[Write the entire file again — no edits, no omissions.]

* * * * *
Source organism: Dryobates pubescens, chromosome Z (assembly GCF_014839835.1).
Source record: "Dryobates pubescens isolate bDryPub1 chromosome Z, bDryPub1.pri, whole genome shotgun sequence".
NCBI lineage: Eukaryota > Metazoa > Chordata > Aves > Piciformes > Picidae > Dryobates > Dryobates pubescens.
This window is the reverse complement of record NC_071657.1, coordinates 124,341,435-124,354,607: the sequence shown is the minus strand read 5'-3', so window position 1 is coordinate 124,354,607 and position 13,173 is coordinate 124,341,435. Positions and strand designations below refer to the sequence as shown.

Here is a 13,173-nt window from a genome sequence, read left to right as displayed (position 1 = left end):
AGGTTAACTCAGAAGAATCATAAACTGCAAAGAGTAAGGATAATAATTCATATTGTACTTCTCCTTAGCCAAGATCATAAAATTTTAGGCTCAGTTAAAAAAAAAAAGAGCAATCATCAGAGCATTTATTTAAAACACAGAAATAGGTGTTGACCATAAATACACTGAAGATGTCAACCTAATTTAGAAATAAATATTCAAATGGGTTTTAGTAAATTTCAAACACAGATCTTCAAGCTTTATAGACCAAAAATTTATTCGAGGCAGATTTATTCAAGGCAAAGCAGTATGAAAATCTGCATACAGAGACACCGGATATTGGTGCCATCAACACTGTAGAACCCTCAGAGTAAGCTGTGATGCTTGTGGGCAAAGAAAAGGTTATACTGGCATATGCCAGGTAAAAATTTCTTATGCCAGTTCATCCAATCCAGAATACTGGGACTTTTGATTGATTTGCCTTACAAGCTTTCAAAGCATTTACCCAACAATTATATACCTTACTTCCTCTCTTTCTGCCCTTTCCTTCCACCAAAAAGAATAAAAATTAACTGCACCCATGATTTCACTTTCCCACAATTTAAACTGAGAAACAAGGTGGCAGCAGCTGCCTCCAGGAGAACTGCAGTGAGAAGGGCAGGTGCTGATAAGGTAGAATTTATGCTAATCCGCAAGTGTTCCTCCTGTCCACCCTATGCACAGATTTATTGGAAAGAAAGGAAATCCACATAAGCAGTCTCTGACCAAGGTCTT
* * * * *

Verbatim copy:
Source organism: Dryobates pubescens, chromosome Z (assembly GCF_014839835.1).
Source record: "Dryobates pubescens isolate bDryPub1 chromosome Z, bDryPub1.pri, whole genome shotgun sequence".
NCBI lineage: Eukaryota > Metazoa > Chordata > Aves > Piciformes > Picidae > Dryobates > Dryobates pubescens.
This window is the reverse complement of record NC_071657.1, coordinates 124,341,435-124,354,607: the sequence shown is the minus strand read 5'-3', so window position 1 is coordinate 124,354,607 and position 13,173 is coordinate 124,341,435. Positions and strand designations below refer to the sequence as shown.

Here is a 13,173-nt window from a genome sequence, read left to right as displayed (position 1 = left end):
AGGTTAACTCAGAAGAATCATAAACTGCAAAGAGTAAGGATAATAATTCATATTGTACTTCTCCTTAGCCAAGATCATAAAATTTTAGGCTCAGTTAAAAAAAAAAAGAGCAATCATCAGAGCATTTATTTAAAACACAGAAATAGGTGTTGACCATAAATACACTGAAGATGTCAACCTAATTTAGAAATAAATATTCAAATGGGTTTTAGTAAATTTCAAACACAGATCTTCAAGCTTTATAGACCAAAAATTTATTCGAGGCAGATTTATTCAAGGCAAAGCAGTATGAAAATCTGCATACAGAGACACCGGATATTGGTGCCATCAACACTGTAGAACCCTCAGAGTAAGCTGTGATGCTTGTGGGCAAAGAAAAGGTTATACTGGCATATGCCAGGTAAAAATTTCTTATGCCAGTTCATCCAATCCAGAATACTGGGACTTTTGATTGATTTGCCTTACAAGCTTTCAAAGCATTTACCCAACAATTATATACCTTACTTCCTCTCTTTCTGCCCTTTCCTTCCACCAAAAAGAATAAAAATTAACTGCACCCATGATTTCACTTTCCCACAATTTAAACTGAGAAACAAGGTGGCAGCAGCTGCCTCCAGGAGAACTGCAGTGAGAAGGGCAGGTGCTGATAAGGTAGAATTTATGCTAATCCGCAAGTGTTCCTCCTGTCCACCCTATGCACAGATTTATTGGAAAGAAAGGAAATCCACATAAGCAGTCTCTGACCAAGGTCTT